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Phil Douglis | all galleries >> Gallery Six: Vantage Point makes the difference > Fin Flipper, Manta, Ecuador, 2003
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Fin Flipper, Manta, Ecuador, 2003

Fin Flipper, Manta, Ecuador, 2003

Ecuadorian fishermen were unloading a cargo of freshly caught Tuna on a pier just across from our cruise ship – an ideal opportunity for a photographer to express ideas about how people feel about their jobs. I have been teaching corporate communicators how to do this for the last 35 years, so this task felt like a homecoming of sorts for me. This man was transferring these fish from the frozen lockers on board the fishing boat to a waiting truck. They were still steaming as he flipped them into a big net and sent them on their way to market. Once again, vantage point is the key to a communicative image. I watched the angle of the fisherman’s arm carefully, and it formed a v-shape similar to the tailfins of the fish whenever he would flip one of them. To relate the shape of his arm to the shape of those fins, I had to get down low and shoot up. This vantage point also creates backlighting, making the fins appear to be translucent, and at the same time abstracting the face of the man to place the emphasis purely on his body language. My low camera position also pulls the viewer into the action of the picture. Instead of just passively observing this fellow at work, we all become part of the cargo itself.

Canon PowerShot G5
1/1250s f/4.5 at 25.1mm full exif

other sizes: small medium large original
Phil Douglis18-Jul-2006 04:05
I do not consciously make images for political reasons, Ceci. I do not want to be labeled as a propagandist for any cause, not do I wish to persuade anyone to act or think in a particular way. However, if my images can help awake compassion or stir anger in the viewer that can somehow lead them to help right a wrong, or make the world a better place for all of us, I will gladly accept responsibility. In other words, I try to make pictures that will trigger the imagination, emotions and intellect of the viewer, and teach something about photographic expression in the process. I made this image as an example of an expressive vantage point, not as an environmental statement. Yet you read it as a metaphor for man's domination over other living creatures, and the rape of the oceans for economic gain. I am honored that you see my image in that context, because I happen to agree with you. But it was not done intentionally. The message you read is part of the expressive process itself. I've triggered your imagination by taking a particular vantage point, and you have told the story from there. Thanks, Ceci, for these thoughts.
Guest 18-Jul-2006 03:49
Great dynamism, with the steam, the worker's torso, the light, the upswung arm and the hapless tuna -- a species that is practically gone out of the oceans from overfishing. This man's posture perfectly captures the fact of human domination over other living creatures. There is something awful (and awesome) in our capacity to decimate great natural populations, remove whole links from the food chain, and render it into frozen products for world consumption. This is a powerful political photograph, to me, one that soon may never be taken again.
Phil Douglis16-Nov-2004 18:52
Great point, Tim. It is almost a triumphant gesture, isn't it?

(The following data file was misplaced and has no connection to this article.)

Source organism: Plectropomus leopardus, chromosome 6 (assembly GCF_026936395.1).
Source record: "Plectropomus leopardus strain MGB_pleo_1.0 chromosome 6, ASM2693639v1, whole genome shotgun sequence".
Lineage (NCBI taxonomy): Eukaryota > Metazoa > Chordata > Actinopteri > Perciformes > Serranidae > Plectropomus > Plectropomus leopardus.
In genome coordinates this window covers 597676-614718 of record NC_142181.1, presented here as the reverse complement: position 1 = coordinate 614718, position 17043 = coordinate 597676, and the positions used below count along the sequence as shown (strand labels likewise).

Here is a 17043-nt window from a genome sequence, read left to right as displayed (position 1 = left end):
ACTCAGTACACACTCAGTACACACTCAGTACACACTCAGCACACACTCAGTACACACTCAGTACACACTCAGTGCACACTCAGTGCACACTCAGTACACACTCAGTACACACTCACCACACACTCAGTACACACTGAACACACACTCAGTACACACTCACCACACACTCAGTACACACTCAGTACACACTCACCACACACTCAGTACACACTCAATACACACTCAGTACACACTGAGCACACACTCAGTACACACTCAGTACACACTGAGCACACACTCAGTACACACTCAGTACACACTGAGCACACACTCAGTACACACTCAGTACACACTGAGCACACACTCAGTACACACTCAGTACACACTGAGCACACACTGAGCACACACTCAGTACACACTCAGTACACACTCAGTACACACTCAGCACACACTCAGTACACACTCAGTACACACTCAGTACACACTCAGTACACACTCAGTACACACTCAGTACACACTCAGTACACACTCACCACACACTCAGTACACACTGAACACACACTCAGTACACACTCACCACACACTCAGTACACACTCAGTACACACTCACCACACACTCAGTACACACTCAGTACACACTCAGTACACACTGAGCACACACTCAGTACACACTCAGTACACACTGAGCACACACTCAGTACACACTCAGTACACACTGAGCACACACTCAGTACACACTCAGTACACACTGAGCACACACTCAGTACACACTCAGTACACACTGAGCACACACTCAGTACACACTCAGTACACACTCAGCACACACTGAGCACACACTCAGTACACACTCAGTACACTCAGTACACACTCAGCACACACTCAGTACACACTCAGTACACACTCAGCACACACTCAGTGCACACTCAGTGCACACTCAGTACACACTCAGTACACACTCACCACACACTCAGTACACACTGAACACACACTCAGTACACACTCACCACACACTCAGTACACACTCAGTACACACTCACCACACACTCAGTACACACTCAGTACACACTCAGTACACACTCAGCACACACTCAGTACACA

Tim Low16-Nov-2004 11:08
this image gives me the image of a person enjoying their job. his hands are in in the air in dance like energentic position which gives me the impression that he is enjoying his job. we spend a huge portion of our lives working and this image gives me a image of hope, that some people genuinely love/enjoy their work.
Phil Douglis02-Nov-2004 17:43
I am not sure how alive they are, Zebra. They have been in a freezer on the ship for awhile. But they sure were COLD! Glad you like this shot -- there is a shock to it at first, because of the degree of abstraction and the unusual vantage point.
Guest 02-Nov-2004 15:30
My first sense is Wow,what is it?Just like the man in photo,I got a shock.The incline strengthen my tension.THEY ARE STILL LIVE,My GOD!
bruce berrien19-Jun-2004 11:30
There are so many things I love about this photo - the backlighting, the angles, the shapes, and most of all the implied motion and proud stance of the fisherman! Great job, Phil - it seems you found the "perfect" viewpoint. :)
Phil Douglis27-Jan-2004 19:29
What a wonderful comment, Likyin. You are a very perceptive person. You have felt exactly what I felt as I made this photograph. I use it here in the context of the theme of this chapter -- explaining how and why my vantage point helps express my feelings about what I am seeing here. But you bring up another point -- the mood of the fisherman himself. Happy and proud, indeed! You also mention the strength expressed in those shining golden fins. I see much strength in the man's body language as well -- it is the strength of someone who has accomplished something. There is almost something triumphant about his gesture. You also make a good point when comparing this picture to one I made a few moments later -- the eye of the dead tuna in the net at Both of these shots are about the same subject -- tuna -- yet each of them expreses an entirely different idea. And that is the beauty of photography -- we can shoot the same subject in so many different ways, to express entirely different ideas. Thanks, Likyin, for raising these important points.
Likyin Yeung27-Jan-2004 15:00

Comparing with the other image describing the eye of Tuna in net, which is mysterious and somehow sad, this one is showing an extremely positive mood: the fisherman appears quite happy and proud, and the shining and golden fins are pointing upward full of strenth!

Both contain dead fish body, but they are telling completely different spirits.
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